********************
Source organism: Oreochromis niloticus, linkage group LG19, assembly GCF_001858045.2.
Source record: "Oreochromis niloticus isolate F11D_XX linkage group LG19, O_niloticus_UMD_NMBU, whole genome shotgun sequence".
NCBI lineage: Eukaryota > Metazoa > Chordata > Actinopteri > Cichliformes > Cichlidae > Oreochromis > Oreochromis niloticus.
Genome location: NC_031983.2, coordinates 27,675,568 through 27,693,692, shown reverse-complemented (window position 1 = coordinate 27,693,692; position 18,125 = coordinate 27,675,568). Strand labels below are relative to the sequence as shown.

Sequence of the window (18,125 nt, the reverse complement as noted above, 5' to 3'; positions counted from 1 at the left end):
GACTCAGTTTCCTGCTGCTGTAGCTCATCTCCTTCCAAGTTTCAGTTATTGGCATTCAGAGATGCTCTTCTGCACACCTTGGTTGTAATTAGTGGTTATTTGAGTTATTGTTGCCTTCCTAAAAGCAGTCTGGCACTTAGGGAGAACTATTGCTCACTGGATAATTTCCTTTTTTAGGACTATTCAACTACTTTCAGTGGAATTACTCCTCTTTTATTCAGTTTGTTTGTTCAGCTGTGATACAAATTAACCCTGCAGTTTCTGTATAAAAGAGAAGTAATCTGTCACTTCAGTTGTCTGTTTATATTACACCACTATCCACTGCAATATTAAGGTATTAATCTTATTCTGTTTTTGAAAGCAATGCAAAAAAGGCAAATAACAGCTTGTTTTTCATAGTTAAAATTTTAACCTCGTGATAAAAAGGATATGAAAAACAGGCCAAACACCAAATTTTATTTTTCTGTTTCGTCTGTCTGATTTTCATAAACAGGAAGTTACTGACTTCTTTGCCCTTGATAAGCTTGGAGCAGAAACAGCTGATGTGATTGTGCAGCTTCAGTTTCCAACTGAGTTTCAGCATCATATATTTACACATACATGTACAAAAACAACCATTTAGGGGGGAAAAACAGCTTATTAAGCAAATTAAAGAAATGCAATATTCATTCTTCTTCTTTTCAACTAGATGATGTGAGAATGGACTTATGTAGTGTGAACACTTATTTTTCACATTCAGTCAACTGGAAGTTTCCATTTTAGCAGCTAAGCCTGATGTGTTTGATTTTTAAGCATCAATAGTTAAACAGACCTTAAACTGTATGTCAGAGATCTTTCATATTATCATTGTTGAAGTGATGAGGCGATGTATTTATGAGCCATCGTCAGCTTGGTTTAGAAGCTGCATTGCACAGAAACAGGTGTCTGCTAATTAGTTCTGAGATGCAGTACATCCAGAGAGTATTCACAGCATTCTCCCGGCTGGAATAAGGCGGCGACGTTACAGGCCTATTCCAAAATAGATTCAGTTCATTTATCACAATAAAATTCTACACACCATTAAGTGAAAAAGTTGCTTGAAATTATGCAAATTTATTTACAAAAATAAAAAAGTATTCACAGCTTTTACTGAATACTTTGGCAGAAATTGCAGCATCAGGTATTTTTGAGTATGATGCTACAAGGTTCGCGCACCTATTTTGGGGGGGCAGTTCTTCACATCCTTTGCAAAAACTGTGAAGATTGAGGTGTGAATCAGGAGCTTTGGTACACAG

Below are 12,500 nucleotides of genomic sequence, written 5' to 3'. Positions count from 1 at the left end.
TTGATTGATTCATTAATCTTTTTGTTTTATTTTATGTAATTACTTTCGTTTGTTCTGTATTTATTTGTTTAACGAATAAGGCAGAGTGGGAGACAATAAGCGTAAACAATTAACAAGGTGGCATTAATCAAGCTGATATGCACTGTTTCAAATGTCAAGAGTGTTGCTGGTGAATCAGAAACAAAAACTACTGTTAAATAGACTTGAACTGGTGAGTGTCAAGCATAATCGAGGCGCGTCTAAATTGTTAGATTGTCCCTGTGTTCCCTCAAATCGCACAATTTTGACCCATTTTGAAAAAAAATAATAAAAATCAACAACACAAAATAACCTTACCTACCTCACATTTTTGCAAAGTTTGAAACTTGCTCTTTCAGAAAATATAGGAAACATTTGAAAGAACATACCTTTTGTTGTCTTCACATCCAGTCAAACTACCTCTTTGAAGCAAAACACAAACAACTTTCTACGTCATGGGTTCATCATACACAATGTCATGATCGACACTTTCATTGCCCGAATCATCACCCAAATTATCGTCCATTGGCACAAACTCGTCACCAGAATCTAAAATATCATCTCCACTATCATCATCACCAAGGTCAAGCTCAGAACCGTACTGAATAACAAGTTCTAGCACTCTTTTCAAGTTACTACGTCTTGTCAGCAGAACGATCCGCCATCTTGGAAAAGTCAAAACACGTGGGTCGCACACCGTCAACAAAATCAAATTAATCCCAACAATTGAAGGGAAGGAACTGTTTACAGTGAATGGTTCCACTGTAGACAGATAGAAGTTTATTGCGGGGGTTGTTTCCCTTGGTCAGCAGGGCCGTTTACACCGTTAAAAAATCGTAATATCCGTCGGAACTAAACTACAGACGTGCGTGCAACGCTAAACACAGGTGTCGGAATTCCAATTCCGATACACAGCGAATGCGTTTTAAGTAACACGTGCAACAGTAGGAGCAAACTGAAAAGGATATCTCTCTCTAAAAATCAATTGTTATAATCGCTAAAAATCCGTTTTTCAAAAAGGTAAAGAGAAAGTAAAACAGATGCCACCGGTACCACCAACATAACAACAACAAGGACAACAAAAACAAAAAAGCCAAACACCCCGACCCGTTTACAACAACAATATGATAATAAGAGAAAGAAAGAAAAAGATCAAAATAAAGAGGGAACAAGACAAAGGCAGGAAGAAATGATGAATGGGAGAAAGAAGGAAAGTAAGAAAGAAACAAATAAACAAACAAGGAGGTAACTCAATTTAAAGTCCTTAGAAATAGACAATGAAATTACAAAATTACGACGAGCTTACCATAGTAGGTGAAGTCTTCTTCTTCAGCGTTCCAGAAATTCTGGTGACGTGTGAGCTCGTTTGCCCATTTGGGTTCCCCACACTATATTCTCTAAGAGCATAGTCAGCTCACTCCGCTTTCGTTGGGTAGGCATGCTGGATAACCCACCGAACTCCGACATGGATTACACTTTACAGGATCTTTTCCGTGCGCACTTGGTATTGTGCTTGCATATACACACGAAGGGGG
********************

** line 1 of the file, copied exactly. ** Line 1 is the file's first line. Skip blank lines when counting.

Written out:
Source organism: Oreochromis niloticus, linkage group LG19, assembly GCF_001858045.2.